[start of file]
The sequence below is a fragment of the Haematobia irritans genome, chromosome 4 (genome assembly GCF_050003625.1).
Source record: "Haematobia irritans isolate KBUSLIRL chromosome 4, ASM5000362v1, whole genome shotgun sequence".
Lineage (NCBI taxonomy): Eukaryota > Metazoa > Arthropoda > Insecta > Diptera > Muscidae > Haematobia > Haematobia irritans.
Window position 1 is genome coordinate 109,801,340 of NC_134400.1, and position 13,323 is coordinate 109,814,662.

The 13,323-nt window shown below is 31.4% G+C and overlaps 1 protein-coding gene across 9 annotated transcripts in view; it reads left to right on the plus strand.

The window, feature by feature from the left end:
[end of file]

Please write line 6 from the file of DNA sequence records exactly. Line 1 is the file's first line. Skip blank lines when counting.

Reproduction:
The window, feature by feature from the left end: